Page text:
562 F2d 590 Citizens Southern National Bank v. L Bruce R
562 F.2d 590
CITIZENS & SOUTHERN NATIONAL BANK, Appellee,
Bill L. BRUCE and Donald R. Ham, d/b/a Bruce Properties
United States Court of Appeals,
Submitted Sept. 1, 1977.
Decided Sept. 30, 1977.
Chester A. Love and Thomas K. Edelmann of Love, Lacks & McMahon, Clayton, Mo., filed brief for appellants.
Richard C. Freeman, III, Atlanta, Ga., filed brief for appellee.
Before BRIGHT, ROSS, and HENLEY, Circuit Judges.
BRIGHT, Circuit Judge.
Citizens & Southern National Bank (Bank), as assignee of accounts receivable owed by Bill L. Bruce and Donald R. Ham, a partnership doing business as Bruce Properties Company (Bruce), recovered a judgment in district court1 for the sum of $13,555, plus interest. Contending the district court erred in matters of fact and law, Bruce brings this appeal. We affirm.
This controversy originated in two agreements executed in 1973 between Bruce and Contract Specialists, Inc., a Georgia corporation. Under the terms of those agreements, Contract Specialists agreed to obtain tenants for apartments owned by Bruce in St. Louis, Missouri, and Bruce agreed to pay Contract Specialists, on a monthly basis, a fee for each apartment rented during the prior month. Bruce soon fell behind in its payments. To obtain needed cash, Contract Specialists entered into a factoring arrangement with the Bank, assigning to the Bank its receivables from Bruce, as they arose on each monthly invoice, in exchange for cash, less a three percent discount on the amount of each invoice. On May 28, 1974, the Bank directly notified Bruce of the amount still due and owing on the assigned invoices. When Bruce failed to pay, the Bank brought the present action to recover the balance due. As of the time of trial, the Bank's claim had been adjusted to $13,555, plus interest as of May 31, 1974.
Bruce raised the following defenses at trial and on appeal:
1) That the services performed by Contract Specialists generated a single claim precluding any partial assignment to the Bank without Bruce's consent.
2) That the Bank's claim should be reduced by $9,007.50 for payments made to Contract Specialists before Bruce received notice of the assignments.
The district court properly rejected the first contention:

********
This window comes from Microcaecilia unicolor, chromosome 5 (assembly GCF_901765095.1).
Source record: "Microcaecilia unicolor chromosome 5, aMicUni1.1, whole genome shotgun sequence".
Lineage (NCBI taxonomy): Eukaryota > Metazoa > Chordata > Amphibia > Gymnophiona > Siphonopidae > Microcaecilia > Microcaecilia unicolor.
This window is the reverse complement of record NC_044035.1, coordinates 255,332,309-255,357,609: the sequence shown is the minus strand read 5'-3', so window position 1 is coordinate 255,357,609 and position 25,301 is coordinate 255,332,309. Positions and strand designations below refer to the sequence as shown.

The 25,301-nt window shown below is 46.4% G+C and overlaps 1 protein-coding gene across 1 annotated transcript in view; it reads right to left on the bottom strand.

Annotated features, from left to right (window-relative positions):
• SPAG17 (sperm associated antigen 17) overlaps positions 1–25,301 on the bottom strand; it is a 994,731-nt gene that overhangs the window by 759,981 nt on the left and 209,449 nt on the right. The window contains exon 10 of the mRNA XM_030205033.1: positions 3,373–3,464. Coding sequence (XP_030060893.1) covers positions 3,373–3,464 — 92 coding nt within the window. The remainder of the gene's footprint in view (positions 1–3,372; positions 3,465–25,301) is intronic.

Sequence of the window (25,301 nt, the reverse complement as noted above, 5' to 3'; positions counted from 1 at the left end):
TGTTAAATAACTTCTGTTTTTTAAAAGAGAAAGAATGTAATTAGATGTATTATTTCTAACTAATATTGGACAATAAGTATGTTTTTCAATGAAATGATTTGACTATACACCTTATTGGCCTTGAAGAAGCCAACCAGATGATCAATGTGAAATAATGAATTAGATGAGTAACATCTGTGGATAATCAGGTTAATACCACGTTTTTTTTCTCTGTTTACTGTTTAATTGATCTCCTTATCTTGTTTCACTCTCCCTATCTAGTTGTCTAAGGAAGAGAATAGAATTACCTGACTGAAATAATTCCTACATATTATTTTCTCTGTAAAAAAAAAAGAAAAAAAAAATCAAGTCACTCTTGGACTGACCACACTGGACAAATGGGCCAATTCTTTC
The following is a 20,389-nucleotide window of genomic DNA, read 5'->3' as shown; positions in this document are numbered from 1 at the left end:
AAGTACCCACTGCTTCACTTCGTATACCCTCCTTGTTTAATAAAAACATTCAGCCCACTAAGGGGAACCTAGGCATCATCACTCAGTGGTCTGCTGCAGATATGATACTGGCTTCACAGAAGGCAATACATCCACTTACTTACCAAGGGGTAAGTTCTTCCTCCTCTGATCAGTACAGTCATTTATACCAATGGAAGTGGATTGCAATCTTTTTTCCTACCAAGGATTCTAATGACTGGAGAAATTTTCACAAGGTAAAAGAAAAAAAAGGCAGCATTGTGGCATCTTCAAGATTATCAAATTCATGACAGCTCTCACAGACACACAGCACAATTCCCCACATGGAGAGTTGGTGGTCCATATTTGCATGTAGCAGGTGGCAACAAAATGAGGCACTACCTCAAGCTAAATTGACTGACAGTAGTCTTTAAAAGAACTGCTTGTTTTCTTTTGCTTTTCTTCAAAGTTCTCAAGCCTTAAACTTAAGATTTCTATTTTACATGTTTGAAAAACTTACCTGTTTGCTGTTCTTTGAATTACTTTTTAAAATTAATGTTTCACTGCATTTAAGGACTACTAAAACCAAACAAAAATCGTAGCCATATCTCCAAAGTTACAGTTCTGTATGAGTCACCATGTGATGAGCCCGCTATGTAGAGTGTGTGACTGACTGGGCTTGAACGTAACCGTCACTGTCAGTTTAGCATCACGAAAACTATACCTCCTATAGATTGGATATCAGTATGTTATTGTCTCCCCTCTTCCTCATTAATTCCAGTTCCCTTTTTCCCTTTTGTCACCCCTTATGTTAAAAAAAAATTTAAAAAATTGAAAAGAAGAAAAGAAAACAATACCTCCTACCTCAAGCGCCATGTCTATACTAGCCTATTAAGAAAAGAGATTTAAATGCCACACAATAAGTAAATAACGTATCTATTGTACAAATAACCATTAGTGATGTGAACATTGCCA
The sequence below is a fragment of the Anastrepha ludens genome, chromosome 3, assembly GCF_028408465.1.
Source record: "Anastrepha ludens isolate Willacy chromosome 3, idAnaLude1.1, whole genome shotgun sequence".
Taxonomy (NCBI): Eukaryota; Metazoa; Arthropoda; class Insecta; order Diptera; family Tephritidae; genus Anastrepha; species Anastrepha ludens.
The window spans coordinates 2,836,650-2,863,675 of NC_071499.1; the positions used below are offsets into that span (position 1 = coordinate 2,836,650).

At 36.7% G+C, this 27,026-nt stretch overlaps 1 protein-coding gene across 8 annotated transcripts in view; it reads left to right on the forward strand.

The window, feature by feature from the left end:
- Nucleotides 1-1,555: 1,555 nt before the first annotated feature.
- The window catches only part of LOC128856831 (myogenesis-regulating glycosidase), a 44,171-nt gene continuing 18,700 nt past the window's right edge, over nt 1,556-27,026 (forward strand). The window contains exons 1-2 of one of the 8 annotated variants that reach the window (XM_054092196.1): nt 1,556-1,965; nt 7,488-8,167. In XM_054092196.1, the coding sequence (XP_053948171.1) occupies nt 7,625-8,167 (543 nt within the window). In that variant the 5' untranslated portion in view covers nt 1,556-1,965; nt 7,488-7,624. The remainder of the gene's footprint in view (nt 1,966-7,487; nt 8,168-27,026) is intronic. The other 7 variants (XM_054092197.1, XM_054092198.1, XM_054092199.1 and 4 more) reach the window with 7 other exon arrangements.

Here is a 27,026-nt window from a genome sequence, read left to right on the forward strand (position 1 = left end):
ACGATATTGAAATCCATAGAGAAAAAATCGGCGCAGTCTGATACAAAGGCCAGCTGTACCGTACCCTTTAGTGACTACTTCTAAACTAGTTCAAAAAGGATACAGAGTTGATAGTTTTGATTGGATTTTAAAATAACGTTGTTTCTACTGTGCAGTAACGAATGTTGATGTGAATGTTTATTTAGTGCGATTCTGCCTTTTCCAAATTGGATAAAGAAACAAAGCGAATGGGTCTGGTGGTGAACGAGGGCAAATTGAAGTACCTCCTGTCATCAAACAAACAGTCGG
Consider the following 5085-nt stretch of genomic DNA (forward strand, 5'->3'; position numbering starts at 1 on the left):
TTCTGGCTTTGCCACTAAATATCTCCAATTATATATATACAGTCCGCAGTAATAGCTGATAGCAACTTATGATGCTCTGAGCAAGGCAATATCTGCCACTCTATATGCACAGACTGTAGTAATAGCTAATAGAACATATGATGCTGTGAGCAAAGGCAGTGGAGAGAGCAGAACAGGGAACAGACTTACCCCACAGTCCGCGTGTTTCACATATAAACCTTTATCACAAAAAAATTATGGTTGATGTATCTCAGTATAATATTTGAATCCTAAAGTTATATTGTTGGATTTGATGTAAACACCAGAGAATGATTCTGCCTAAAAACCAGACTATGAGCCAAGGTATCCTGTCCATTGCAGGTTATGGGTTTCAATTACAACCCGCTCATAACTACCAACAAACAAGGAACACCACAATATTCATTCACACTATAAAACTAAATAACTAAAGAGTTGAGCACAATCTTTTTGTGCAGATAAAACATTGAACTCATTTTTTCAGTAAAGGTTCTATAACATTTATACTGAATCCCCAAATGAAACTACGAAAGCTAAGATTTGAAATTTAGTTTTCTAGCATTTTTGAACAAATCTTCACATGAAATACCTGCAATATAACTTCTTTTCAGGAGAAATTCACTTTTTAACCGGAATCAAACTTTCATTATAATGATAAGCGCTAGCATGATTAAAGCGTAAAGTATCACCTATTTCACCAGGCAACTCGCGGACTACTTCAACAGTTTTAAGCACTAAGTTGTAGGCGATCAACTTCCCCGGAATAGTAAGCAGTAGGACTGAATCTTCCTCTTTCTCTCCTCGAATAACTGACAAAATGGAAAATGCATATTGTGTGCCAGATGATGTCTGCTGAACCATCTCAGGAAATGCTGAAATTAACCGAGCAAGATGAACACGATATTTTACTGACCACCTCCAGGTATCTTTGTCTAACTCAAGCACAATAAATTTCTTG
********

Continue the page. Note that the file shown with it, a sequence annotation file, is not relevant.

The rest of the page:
The contract specified that payments were to be made monthly. Defendant received monthly bills for the services performed. Under these circumstances, the Court concludes that the claims were separate and that the assignment without defendant's consent was proper. Cf., Joseph T. Ryerson & Son v. Stark-Inland Mach. Works, 270 S.W. 715 (Mo.App.1925); Fidelity & Deposit Co. of Maryland v. Brown, 228 Mo.App. 164, 65 S.W.2d 1064 (1933). (420 F.Supp. at 798.)
Missouri case law2 and the evidence presented at trial support the court's determination. Under Missouri law, when an agreement calls for periodic billings and payments, each nonpayment creates a separate cause of action. Joseph T. Ryerson & Son v. Stark-Inland Mach. Works, 270 S.W. 715 (Mo.App.1925); Finnerty v. Hoppe, 150 Mo.App. 515, 131 S.W. 128 (1910). Each billing by Contract Specialists therefore created a separate claim that could be assigned without Bruce's consent.
We turn to the second issue. The district court held, and we agree, that Bruce is not liable to the Bank for amounts paid to Contract Specialists on the assigned accounts prior to May 28, 1974, when it received notice of the assignment. Price v. Clevenger, 99 Mo.App. 536, 74 S.W. 894, 896 (1903); see Boyd v. Sloan, 335 Mo. 163, 71 S.W.2d 1065 (1934). The Bank does not dispute the fact that Bruce made payments totalling $9,007.50 to Contract Specialists prior to the notice date, but it denies that such payments applied to the invoices here in question.
Contract Specialists held accounts receivable from Bruce arising from business unrelated to the contracts at issue here and the disputed payments could have been made on those unrelated accounts. Testimony by officers of Contract Specialists indicated that the invoices in question remained unpaid on its books and that all payments received from Bruce on assigned accounts had been transmitted to the Bank. Contrary testimony presented by appellant Bruce appeared equivocal to the district court. Judge Nangle in his opinion noted:
The Court must conclude that defendant has failed to establish payments to the assignor, Contract Specialists. The Court found that the $9,007.50 worth of checks did not indicate what they were intended to pay, and that the witnesses were unable to clarify the issue. The Court further found that defendant did business with Contract Specialists, for which payments would be made, which was unrelated to the business involved herein. Under these circumstances, the Court is unable to conclude that the $9,007.50 was payment for moneys owing under the invoices which are the subject of this suit. (420 F.Supp. at 799.)
The district court findings on this issue are well supported by the evidence and its conclusions of law properly follow from those findings.
Finding no error of fact or law in these proceedings, we affirm.
In a bench trial, the Honorable John M. Nangle, United States District Court for the Eastern District of Missouri, made factual findings and conclusions of law adverse to Bruce. The opinion is reported at 420 F.Supp. 795 (E.D.Mo.1976)
The district court concluded, and the parties agree, that Missouri law governs this diversity case